On Wednesday 5 August, the Pakistan Supreme Court issued a landmark judgment in the case of District Bar Association (Rawalpindi) vs. Federation of Pakistan (2015). Unfortunately, this judgment has been interpreted as enhancing the power of the Pakistan Army in the context of an intensifying but still poorly defined war on terrorism. In particular, press coverage has decried this judgment for its perceived support of a parallel justice system overseen exclusively by the Pakistan Army. In fact, this judgment did more to shore up the power of Pakistan’s Parliament.
Focusing exclusively on the establishment of military courts, most observers have missed the larger point of this judgment. Only one of the two constitutional amendments it examined concerned the establishment of military courts—courts that are, themselves, subject to a parliamentary process of renewal after two years. The other amendment concerned the process of judicial appointments. But the larger point of this judgment did not concern military courts or judicial appointments. The larger point concerned the power of Parliament to make constitutional amendments at all.
The primary issue underlying this judgment concerned the relative power of the Pakistani Parliament and the Pakistani courts. Could the Pakistan Supreme Court construct its own notion of the constitution’s ‘basic structure’ in order to reject an amendment introduced by Parliament according to procedures set out by the constitution itself? ‘Basic structure’ doctrines diluting the sovereignty of an elected parliament are prevalent in Germany. And, with greater relevance for Pakistan, they have also achieved some significance in India. However, in its judgment this week, the Pakistan Supreme Court rejected the Indian example and sought to limit its own judicial powers. In short, the Supreme Court sought to reinforce the power of Parliament.
A key feature of the opinion issued by Pakistan’s Chief Justice did not concern military courts. Focusing instead on the problem of ‘basic structure’, it concerned the degree to which Pakistan’s Supreme Court might refer to the basic structure of ‘Islam’ to nullify parts of the constitution (including specific constitutional amendments). Indeed, questions about the supra-constitutional power of Islam have emerged several times since Pakistan was founded in 1947. These questions grow out of a clause that began as Pakistan’s constitutional preamble—a clause known as the Objectives Resolution that was incorporated in the constitution as Article 2A in 1985. This article declares (a) that ‘sovereignty over the entire universe belongs to God almighty alone’ and (b) that in Pakistan, God’s authority has been ‘delegated to the state … through the chosen representatives of the people’.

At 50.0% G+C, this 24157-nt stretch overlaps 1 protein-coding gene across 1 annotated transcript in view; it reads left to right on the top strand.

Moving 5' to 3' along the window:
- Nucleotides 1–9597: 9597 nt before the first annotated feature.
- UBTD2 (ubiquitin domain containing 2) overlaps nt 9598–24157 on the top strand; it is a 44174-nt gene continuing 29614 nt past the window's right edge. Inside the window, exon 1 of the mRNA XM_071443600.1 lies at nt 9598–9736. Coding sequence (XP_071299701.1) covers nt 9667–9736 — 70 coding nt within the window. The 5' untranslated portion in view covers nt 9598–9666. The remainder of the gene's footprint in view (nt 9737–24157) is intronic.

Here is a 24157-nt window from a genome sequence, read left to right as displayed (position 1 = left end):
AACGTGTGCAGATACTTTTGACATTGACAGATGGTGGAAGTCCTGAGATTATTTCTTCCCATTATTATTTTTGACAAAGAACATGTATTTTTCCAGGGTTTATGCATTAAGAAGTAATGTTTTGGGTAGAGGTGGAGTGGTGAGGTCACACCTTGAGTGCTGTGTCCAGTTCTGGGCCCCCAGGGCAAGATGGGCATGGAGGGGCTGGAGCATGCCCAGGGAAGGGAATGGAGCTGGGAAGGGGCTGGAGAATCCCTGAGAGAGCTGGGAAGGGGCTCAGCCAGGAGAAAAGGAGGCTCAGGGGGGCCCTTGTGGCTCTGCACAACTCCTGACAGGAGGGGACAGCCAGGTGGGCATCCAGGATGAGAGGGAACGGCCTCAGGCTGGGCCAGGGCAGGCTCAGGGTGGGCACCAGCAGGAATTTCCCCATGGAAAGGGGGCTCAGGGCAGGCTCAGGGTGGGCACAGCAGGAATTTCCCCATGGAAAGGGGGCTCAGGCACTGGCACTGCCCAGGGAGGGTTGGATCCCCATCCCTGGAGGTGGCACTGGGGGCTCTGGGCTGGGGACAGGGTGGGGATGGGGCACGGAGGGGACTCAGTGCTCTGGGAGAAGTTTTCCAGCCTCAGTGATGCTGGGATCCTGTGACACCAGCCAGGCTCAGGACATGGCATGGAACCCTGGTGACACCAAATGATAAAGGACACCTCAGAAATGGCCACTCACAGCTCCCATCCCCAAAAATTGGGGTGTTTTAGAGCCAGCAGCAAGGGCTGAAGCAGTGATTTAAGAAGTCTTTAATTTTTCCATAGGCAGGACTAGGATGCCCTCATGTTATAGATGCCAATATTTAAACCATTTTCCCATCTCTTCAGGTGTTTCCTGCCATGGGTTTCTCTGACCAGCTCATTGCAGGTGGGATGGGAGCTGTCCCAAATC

As I have explored in greater depth elsewhere, one of the key questions in this week’s case concerned the balance of power in this article. Could the Supreme Court of Pakistan refer to ‘the sovereignty of God’ in order to strike down a constitutional amendment promulgated by ‘the chosen representatives of the people’? In short: was there any restriction on Parliament’s power to amend the constitution at all? Again this week, the Supreme Court of Pakistan said ‘no, Article 2A provides no check on parliament’s power to reshape the constitution’.
The constitutional amendments upheld by the Supreme Court this week—particularly those pertaining to military courts—may be unappealing. Indeed, many parliamentarians approved these amendments with great reluctance. However, Pakistani parliamentarians did approve these amendments in large numbers. It may be true that these parliamentarians are relatively weak when it comes to setting security policy in Pakistan. But, in many countries, parliamentarians have shown themselves to be relatively weak in the face of powerful sectoral interests: security, finance, gun lobbies, and so on. This week’s landmark ruling simply notes that, when that weakness turns into a constitutional amendment, responsibility lies with Parliament and the re-election process.
There is no guarantee that this strictly political mechanism grounded in elections will work to ensure the promulgation of positive outcomes (because, again, elected parliamentarians may introduce unappealing constitutional amendments or laws). The point of this week’s Supreme Court judgment is simply to clarify the constitutional rules of the game and, specifically, to restrain the Supreme Court itself from relying on any 'basic structure' doctrine to usurp the powers of Parliament vis-a-vis the process of constitutional amendment.
Clarifying the rules of the game in ways that recognize the responsibilities of Parliament (rather than an unfettered military dictator, a president, an unelected band of clerics, or even a 'basic structure' doctrine determined by the courts) is a step in the right direction for Pakistan. This week the Pakistan Supreme Court stood up for the power of Pakistan’s Parliament.
Dr Matthew J. Nelson is a Reader in Politics at the School of Oriental and African Studies and founding member of the Centre for Pakistan Studies and the Centre for the International Politics of Conflict, Rights, and Justice at SOAS.